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To Kick or Not to Kick

The idea of delivering a small amount of my pocket money to help fund a greater good (in the form of access to tastiness) is appealing. But Stephanie March has concerns.

I am not a stodgy old-money traditionalist by any means, but for some reason, Kickstarter has given me worries from the start. At first flush, of course I like the idea that there’s a portal for small groups to earn start-up capital, especially in the food realm where bankers loooooove to trot out their favorite statistic: “You know, 50 percent of all restaurants fail.”

And the idea of delivering a small amount of my pocket money to help fund a greater good (in the form of access to tastiness) is appealing, to be sure. But I have concerns. There was a local business (let’s say it sold fizzy gobstoppers) that won funding on the site and quickly signed a lease. They paid rent for a whole year without actually occupying or working on the space, just wrote check after check. In the end they dropped the space, signed another lease, opened to cheers, then closed. So, who cares? The donors got the gobstoppers promised by donation, and they knew the risk going in, right?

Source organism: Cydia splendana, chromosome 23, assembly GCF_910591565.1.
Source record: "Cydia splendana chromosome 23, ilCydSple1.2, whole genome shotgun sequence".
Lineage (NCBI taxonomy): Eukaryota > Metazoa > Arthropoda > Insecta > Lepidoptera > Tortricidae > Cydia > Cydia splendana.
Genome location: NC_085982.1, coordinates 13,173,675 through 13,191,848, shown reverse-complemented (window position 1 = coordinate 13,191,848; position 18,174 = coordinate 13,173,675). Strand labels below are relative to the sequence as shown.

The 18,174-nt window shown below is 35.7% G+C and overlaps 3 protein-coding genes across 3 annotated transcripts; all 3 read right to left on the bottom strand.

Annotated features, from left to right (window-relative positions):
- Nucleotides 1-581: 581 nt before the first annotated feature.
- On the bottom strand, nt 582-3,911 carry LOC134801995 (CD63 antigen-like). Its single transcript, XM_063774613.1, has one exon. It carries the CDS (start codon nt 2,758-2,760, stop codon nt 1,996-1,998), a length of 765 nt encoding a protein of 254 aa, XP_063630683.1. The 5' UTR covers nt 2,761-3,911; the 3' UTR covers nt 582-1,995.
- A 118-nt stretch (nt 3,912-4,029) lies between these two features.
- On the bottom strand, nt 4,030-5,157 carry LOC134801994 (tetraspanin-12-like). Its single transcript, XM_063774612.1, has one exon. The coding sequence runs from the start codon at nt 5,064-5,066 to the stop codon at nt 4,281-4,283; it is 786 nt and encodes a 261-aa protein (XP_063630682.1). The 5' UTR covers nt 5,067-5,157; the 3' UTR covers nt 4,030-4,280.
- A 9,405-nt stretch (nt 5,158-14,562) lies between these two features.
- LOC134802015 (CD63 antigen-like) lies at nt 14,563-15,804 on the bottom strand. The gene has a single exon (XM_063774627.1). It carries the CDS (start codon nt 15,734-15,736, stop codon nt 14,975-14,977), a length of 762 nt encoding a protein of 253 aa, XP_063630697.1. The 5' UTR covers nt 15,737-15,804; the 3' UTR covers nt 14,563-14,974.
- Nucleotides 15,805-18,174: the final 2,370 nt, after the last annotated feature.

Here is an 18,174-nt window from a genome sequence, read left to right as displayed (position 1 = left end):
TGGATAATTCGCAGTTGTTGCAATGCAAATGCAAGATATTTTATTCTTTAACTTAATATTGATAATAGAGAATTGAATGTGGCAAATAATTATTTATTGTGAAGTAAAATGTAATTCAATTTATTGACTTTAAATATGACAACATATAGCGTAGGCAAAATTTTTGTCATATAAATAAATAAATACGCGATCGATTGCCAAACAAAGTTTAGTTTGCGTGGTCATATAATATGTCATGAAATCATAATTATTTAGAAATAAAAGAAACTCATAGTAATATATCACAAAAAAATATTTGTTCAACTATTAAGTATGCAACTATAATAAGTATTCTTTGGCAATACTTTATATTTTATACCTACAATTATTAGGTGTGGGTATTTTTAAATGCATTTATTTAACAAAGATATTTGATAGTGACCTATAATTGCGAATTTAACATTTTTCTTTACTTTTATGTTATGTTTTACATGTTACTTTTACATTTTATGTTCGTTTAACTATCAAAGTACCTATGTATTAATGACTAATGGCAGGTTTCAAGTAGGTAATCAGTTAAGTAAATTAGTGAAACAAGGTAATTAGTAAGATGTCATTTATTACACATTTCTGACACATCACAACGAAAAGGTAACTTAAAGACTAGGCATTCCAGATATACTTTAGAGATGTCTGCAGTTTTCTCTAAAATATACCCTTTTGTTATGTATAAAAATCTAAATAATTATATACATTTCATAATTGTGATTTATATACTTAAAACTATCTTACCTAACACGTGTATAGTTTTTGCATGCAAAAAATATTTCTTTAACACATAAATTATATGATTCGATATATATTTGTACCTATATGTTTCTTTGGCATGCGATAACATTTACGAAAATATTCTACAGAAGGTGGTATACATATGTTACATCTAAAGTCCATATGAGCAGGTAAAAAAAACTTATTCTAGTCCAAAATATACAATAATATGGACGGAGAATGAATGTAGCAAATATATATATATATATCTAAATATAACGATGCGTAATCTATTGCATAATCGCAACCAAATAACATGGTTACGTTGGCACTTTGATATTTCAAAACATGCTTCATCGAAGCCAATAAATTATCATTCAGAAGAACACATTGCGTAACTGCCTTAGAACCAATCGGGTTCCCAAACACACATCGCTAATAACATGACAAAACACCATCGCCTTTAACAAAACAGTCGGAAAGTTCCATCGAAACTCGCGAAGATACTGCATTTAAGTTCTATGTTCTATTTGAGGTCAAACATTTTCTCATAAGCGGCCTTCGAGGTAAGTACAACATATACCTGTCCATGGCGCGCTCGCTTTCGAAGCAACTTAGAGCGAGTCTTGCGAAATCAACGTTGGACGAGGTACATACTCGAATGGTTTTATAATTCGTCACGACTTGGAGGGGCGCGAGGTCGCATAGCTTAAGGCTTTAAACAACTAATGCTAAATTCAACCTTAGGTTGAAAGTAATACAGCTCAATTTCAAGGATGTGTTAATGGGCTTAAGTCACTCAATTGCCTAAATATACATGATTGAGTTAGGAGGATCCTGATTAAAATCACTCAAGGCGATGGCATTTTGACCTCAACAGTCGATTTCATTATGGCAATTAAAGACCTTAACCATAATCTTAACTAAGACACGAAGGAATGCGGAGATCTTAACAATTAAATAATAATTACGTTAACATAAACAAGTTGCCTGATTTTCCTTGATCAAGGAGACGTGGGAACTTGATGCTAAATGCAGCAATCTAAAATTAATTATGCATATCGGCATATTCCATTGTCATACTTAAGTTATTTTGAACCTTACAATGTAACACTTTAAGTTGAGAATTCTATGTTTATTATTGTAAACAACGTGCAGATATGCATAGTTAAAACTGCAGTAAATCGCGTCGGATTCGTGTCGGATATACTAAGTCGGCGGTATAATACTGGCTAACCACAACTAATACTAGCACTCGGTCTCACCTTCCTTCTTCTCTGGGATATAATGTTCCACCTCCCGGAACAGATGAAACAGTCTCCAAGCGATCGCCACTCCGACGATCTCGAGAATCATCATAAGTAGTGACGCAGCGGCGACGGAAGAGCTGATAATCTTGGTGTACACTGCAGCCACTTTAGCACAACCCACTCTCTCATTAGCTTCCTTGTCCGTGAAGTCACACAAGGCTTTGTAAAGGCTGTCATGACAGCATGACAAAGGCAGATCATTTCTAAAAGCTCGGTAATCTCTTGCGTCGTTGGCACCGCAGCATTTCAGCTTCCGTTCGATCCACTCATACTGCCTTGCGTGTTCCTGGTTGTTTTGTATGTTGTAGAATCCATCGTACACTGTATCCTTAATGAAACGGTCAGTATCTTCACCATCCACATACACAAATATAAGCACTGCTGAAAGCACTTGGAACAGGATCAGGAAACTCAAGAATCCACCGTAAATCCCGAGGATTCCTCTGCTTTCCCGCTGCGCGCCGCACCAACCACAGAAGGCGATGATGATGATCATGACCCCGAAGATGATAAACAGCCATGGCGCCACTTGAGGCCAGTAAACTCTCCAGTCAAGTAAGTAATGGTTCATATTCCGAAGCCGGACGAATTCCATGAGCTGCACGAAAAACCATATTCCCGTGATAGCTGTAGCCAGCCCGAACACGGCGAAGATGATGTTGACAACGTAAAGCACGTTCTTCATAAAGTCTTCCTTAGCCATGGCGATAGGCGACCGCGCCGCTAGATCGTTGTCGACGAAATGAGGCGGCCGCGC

I think there’s something worrisome about the food universe getting all whipped into a frenzy about gobstoppers and pushing expectations high while throwing money at people who may or may not be ready for it or have no real accountability in how it’s used. At least banks make you fill out spreadsheets. I fear the whim and caprice of people who think, “Hey, I make a good salsa, I’m going to open a Mexican restaurant” because they, more than others, contribute to the ghostly banker stat I mentioned before. I worry that with Kickstarter, all these future Salsa Kings need is a blogger or media kid to say “Wow, lookee there!” and they’re in business before they know what they’re into. Beyond the disappointment, unfulfilled gift cards, lost jobs, and lives changed when a place closes, there are also potentially farms and vendors left unpaid and landlords left holding broken leases. Don’t even get me started on the people who then pronounce a location doomed or a foodstuff “over” due to a closing.

This isn’t to say that I don’t love a good success story as much as the next person. I happen to think the kids behind The Buttered Tin, who won some of their funding on Kickstarter, are a seasoned bunch who know what they are doing. They used their funding mostly to make their already-chugging plan better, by buying additional equipment and paying for training. Their financial goal and the rewards delivered all made practical sense. And maybe that, and not simply the poppy dust of inspiration, is what should earn you thousands of free dollars and a place in people’s trust. Hungry for more? Get the weekly dish from Stephanie March every Saturday at 1 pm on myTalk 107.1.

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